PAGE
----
In the United States making cassoulet is a Big Cook. But where I sit as I type this, ten miles from Castelnaudry, it’s standard cuisine, almost to the point of fast food. Behold!
My husband here is standing bemused in a discount supermarket. The wall of canned goods in front of him is every possible permutation of the ingredients of cassoulet, canned. Duck legs plus beans. Duck legs plus sausage plus beans. Beans with sausage. Beans alone. Beans with pork and duck but no sausage. And so on, a wall of canned goods that extends for the full wall of this supermarket. And we have not even wandered over to the freezer section, where there is yet more. I am in the white-hot center of cassoulet, folks.
Therefore I had not intended to make my own, but to simply follow humbly in the footprints of the local chefs. Alas, the coronavirus lockdown has closed every restaurant in France. The only possible response is to make one’s own cassoulet. So, are you with me? Here we go!
I found it difficult to start writing this. Normally it’s easy enough to talk about what’s happening in Australia. There’s always lots of talk about. It was a bit harder during the bushfires, because I didn’t want to talk about … Continue reading
When I would remark to a friend about how eerie everything looked during “lock-down”— vacant parking lots and streets, closed businesses downtown—I would often get the response of “But think how clean the air is! They can see jelly fish in the Venice canals!”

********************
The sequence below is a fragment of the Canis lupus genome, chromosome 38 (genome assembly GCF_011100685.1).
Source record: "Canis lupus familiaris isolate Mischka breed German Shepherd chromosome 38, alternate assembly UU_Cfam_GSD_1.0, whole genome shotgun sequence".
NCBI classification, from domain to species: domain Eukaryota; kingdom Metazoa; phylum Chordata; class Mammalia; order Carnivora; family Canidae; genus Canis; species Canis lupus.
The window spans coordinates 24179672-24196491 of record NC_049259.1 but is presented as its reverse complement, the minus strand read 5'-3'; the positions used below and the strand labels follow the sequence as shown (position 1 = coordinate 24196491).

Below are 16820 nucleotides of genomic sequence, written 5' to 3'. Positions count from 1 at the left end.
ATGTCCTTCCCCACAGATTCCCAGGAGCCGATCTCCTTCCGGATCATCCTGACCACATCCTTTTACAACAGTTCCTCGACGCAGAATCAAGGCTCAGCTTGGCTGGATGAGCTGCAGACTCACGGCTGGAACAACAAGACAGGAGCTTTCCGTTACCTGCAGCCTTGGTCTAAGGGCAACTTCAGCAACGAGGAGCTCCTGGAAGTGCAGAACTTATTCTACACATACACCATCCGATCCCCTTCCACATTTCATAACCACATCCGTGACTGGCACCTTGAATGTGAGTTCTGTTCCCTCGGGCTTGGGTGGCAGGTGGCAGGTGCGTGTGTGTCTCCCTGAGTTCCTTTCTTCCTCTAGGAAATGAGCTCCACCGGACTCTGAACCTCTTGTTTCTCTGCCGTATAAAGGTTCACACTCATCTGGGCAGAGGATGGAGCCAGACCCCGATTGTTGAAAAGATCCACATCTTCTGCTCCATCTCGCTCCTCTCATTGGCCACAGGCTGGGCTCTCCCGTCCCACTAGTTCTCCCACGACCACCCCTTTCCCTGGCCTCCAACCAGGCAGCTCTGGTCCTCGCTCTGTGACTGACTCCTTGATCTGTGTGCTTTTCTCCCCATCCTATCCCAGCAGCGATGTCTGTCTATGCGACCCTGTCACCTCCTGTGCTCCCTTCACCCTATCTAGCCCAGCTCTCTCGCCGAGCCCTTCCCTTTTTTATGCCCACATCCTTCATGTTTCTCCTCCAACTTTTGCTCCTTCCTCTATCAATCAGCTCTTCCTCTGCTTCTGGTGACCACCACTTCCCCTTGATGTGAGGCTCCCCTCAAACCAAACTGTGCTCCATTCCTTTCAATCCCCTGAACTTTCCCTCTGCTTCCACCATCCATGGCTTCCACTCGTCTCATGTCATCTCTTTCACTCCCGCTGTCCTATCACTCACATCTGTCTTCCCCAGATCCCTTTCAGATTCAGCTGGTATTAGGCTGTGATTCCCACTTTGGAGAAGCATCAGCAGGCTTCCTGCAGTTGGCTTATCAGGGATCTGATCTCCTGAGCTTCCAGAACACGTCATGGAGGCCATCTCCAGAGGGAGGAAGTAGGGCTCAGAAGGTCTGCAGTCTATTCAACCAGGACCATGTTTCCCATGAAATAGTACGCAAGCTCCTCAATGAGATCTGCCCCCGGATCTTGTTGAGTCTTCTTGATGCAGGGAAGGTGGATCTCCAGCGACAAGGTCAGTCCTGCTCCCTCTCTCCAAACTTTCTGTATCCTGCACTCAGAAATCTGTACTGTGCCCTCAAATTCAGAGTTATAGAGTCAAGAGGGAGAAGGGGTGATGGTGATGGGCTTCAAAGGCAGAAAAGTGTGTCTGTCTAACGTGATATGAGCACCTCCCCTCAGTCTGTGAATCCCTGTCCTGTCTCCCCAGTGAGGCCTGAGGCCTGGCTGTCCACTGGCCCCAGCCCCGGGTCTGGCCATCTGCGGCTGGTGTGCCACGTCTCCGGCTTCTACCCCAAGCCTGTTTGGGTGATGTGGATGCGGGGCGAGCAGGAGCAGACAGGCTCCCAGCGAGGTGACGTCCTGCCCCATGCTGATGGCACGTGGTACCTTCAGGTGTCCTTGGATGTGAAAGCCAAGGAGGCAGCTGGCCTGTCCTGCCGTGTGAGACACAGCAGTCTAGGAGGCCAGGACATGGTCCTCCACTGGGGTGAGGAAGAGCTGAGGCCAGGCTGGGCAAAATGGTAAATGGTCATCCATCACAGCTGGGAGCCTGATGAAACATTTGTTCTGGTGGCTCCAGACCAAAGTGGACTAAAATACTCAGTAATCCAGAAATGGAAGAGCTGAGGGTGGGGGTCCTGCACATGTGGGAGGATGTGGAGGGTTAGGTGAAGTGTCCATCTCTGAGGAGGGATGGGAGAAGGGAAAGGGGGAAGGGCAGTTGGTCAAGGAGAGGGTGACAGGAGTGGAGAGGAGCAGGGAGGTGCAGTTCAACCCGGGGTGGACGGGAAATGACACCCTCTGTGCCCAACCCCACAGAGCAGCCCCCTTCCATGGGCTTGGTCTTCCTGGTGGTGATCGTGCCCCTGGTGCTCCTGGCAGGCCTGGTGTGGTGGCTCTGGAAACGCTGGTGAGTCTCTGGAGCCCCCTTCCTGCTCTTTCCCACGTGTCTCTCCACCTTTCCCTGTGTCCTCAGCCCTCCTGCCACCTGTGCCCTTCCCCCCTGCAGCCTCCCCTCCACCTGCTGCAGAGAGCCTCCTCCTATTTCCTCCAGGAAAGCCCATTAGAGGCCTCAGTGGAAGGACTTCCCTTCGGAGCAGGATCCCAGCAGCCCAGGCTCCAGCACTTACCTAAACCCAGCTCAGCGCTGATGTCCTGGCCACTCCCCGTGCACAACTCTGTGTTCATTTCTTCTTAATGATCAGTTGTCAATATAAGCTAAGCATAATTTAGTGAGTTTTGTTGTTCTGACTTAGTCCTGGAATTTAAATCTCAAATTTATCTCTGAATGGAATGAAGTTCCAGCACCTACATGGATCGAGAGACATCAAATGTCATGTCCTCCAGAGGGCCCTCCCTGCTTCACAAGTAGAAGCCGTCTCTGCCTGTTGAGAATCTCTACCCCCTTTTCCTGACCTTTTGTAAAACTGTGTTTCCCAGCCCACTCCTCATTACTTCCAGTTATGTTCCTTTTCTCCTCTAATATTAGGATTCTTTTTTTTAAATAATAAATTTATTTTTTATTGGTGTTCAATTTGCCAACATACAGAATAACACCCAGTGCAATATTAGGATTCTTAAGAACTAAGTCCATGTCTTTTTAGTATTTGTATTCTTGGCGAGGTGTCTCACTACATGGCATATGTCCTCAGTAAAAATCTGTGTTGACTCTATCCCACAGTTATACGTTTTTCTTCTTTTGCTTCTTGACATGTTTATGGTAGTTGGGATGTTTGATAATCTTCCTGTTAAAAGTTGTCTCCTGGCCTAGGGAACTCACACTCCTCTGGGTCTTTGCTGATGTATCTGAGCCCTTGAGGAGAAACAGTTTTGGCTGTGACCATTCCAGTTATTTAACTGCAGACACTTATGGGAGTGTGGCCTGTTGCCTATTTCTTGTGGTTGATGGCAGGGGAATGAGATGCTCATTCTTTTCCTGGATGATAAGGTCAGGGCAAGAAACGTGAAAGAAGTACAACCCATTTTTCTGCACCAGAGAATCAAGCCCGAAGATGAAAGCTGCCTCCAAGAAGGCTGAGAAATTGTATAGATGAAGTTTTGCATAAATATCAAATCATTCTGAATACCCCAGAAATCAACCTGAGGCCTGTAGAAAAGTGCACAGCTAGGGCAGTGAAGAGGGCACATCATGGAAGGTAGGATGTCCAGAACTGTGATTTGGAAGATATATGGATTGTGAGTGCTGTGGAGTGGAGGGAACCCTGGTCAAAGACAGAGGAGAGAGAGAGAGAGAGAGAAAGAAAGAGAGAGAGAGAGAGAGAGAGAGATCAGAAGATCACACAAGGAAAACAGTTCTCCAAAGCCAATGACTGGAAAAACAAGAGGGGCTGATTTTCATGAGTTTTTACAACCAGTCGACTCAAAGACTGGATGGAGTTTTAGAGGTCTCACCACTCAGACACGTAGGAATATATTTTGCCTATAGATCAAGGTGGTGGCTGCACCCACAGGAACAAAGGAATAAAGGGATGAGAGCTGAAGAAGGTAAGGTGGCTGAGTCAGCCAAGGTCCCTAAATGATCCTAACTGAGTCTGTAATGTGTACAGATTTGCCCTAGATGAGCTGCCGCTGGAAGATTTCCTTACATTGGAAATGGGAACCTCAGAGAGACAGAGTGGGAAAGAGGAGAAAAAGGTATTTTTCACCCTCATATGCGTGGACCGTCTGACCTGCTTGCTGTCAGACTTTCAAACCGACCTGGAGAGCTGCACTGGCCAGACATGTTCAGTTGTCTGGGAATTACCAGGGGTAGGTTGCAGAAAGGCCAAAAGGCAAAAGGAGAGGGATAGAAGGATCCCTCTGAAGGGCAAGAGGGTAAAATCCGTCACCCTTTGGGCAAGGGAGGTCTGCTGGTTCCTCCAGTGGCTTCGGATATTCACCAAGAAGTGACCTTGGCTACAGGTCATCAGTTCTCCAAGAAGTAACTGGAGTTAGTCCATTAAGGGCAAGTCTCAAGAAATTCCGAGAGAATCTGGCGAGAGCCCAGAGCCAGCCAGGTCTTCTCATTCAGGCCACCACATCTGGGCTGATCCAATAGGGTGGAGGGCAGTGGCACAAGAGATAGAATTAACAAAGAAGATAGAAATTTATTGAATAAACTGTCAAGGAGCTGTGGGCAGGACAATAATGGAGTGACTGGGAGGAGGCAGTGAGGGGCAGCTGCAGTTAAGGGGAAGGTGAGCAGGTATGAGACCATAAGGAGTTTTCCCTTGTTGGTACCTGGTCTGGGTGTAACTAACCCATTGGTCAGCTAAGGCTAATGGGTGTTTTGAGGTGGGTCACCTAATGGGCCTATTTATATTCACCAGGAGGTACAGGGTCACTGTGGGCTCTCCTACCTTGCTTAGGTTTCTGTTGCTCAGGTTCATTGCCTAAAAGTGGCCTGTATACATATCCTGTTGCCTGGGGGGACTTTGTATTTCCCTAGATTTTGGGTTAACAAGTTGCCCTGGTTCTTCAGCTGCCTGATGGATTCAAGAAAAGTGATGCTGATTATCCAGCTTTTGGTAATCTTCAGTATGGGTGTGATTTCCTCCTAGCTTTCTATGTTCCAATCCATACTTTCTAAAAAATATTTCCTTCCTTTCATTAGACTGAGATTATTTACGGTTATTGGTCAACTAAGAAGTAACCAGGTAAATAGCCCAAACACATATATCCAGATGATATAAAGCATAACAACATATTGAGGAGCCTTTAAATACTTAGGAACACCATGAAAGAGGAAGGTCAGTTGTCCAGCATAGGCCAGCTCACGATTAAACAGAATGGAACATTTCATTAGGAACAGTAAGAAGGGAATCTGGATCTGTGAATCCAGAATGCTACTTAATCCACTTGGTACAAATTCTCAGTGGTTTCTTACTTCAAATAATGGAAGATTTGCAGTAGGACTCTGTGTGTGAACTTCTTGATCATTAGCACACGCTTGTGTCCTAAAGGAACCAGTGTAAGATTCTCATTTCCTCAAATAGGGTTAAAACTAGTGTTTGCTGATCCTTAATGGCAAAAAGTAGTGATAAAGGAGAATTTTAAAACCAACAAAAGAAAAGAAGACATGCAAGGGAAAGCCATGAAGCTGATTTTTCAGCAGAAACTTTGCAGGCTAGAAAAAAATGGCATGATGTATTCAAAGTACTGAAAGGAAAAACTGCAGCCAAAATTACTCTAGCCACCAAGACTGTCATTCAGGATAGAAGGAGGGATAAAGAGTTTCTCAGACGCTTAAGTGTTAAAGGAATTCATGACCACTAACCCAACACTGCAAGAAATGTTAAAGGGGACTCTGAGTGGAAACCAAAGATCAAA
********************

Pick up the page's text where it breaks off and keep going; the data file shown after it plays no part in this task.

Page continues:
So yeah I get it. Always look on the bright side of life, as Eric Idle does in The Life of Brian. I usually do, too, but it’s difficult to feel happy about this glimpse of a pristine environment when I know that as soon as we begin to resume whatever normal is ahead, things will return to dirty.
Thor and I continue our ramble among the ancient Roman sites threaded along the streets of Kos Town. Come walk with us!
NOTE: Of course, Thor and I had to make another trip to Greece, as he’s fallen as much in love with the islands as I am. This time I wanted to return to Crete after 37 years, to introduce Thor to “glorious Kriti” and research more settings for my novel-in-progress, THE ARIADNE DISCONNECT. After time-traveling via ruins and museums to explore the mysterious, vanished Minoan culture, we went ferry-hopping to relax on a couple of our favorite islands.
Last week we exited the reconstructed Roman villa that gave us a 3D experience of a luxurious two-story dwelling of aristocrats. Kos Town is a walker’s paradise, as so many sites are within easy strolling distance. Passing this lovely little bird vapa that provided springwater… Continue reading
(This post is part of my Patreon-supported New Worlds series.)
One of the ways to think about the relationship between a made-up world and the real one is with the anthropological concept of a cultural sphere.
The easiest way for me to illustrate this is by pointing at the animated film Moana. You will not find the island of Motonui on any map; it isn’t Hawaii or Samoa or New Zealand. But it does feel like, if you were to sail around the tropical Pacific for long enough, you might find yourself on the shores of Motonui — and that’s because it was built to fit into the Polynesian cultural sphere. Which makes it different from, say, Dorne in George R.R. Martin’s series, where you might be able to trace similarities between certain aspects of life there and real-world societies, but there’s no single place where it very obviously belongs.
by Phyllis Irene Radford